I want to keep track of movies that exist in different formats (for example, DVD, Bluray, etc.). The price for each format differs from the others as well as the quantity of each format, so I came up with the entity-relationship diagram (ERD) shown below:


Is this correct from a design perspective? Does this implies redundancy? I don't understand how will this be retained in a table when implemented in a relational database.

Would it be better to do it like in the diagram that follows:

enter image description here

Additional information

Here's more descriptive information about what I want to store at this point of the design:

  • I want to store information about sales.

  • For each movie that exists in the company I need to keep format, price and stock quantity.

  • I will also need to maintain customer information with a unique id, name, surname, address, movies that he/she has already bought and his/her credit card number.

  • Finally, I will have a basket that temporary keeps items (let's suppose that other items exist apart from movies) that the customer wants to buy.

2 Answers 2


I would use (title,prod_date) as the primary key, since movies are not uniquely identified by their title alone (remakes, for example). In my opinion, the first diagram is preferable, the sub-attribute approach in the second diagram seems a bit convoluted to me.

  • 1
    i updated the question with more info.
    – BugShotGG
    Commented Jan 18, 2013 at 17:26
  • a1ex gives good suggestions. If this is going to be used in some real-life commercial system (as opposed to some school assignment) I would strongly recommend not storing credit card numbers - bad idea security-wise and illegal in some countries. Commented Jan 18, 2013 at 17:36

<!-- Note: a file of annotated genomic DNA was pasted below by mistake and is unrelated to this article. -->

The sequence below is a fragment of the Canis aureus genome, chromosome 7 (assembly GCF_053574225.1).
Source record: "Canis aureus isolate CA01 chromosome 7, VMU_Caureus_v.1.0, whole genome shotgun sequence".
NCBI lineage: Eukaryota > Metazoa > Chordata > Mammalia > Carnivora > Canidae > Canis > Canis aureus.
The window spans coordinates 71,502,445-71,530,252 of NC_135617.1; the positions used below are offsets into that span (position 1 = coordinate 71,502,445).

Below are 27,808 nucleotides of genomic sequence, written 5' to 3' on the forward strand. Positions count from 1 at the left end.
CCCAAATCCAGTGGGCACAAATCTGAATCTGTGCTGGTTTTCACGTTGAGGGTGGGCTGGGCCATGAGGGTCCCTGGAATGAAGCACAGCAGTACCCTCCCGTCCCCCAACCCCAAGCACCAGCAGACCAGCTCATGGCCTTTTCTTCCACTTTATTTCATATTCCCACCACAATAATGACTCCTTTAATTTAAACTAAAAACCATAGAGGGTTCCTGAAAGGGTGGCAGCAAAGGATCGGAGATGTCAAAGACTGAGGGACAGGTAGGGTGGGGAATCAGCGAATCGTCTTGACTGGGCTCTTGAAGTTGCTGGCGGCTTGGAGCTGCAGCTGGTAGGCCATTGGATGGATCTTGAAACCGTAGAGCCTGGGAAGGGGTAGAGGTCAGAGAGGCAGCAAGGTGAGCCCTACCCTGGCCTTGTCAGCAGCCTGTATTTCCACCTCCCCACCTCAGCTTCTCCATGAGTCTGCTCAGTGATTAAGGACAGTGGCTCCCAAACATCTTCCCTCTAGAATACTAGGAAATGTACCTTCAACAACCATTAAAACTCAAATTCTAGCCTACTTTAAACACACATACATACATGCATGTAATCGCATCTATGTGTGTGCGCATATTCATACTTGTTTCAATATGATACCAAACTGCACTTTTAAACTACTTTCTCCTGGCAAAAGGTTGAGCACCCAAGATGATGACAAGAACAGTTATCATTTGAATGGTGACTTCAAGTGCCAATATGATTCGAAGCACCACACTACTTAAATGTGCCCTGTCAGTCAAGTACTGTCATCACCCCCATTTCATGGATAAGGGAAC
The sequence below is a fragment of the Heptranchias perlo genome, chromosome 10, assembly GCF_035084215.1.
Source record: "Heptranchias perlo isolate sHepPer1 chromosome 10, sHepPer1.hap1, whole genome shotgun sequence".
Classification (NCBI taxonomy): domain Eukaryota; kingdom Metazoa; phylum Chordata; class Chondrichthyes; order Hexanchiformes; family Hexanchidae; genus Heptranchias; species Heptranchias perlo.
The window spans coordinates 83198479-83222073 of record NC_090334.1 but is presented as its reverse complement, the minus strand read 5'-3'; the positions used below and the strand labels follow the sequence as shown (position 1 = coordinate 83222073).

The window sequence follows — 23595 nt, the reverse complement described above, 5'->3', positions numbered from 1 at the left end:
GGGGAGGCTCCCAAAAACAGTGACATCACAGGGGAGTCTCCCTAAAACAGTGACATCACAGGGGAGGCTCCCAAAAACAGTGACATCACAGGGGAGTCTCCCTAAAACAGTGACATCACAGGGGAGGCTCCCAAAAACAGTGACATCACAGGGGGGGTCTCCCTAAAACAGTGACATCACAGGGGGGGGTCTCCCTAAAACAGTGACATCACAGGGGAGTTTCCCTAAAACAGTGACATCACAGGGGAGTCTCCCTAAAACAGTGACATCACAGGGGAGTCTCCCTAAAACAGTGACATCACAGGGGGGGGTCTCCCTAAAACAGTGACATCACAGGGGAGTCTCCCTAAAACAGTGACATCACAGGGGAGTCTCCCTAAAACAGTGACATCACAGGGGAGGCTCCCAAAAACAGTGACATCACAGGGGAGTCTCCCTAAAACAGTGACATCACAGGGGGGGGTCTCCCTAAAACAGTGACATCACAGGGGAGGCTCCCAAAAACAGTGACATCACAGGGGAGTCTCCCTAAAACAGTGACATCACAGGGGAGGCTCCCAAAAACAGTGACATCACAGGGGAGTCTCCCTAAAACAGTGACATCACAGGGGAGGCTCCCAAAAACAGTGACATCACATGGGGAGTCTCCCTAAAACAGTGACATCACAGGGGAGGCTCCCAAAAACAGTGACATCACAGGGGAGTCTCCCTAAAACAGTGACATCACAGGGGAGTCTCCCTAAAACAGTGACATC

• well its not gonna be for commercial systems but just for learning. I am just trying to optimise this as much as possible without opening too much the details of this db.
    – BugShotGG
    Commented Jan 18, 2013 at 17:40

I'd put in stock something like movie_product (assuming you are not going to sell anything but movies) which can look like

movie_product (movie_product_id ,
movie_id, format_id, manufacturer_id, date_produced,
--maybe some other attributes

You need to decide yourself what is important to store in the context of your domain (say, you don't care about manufacturer, so there is no need to store id, or, in contrast, it's important to have a flag specifying whether it's a special edition ). Then stock may look like

stock (stock_id, movie_product, current_quantity)

I guess price is changing, to deal with it I'd track it as a separate entity :

stock_price(stock_id, date_from,date_thru, price)
--no updates here, only inserts
  • I updated the question with more info. btw u confuse me with the relational representation :p Lets keep it at an ER level.
    – BugShotGG
    Commented Jan 18, 2013 at 17:27

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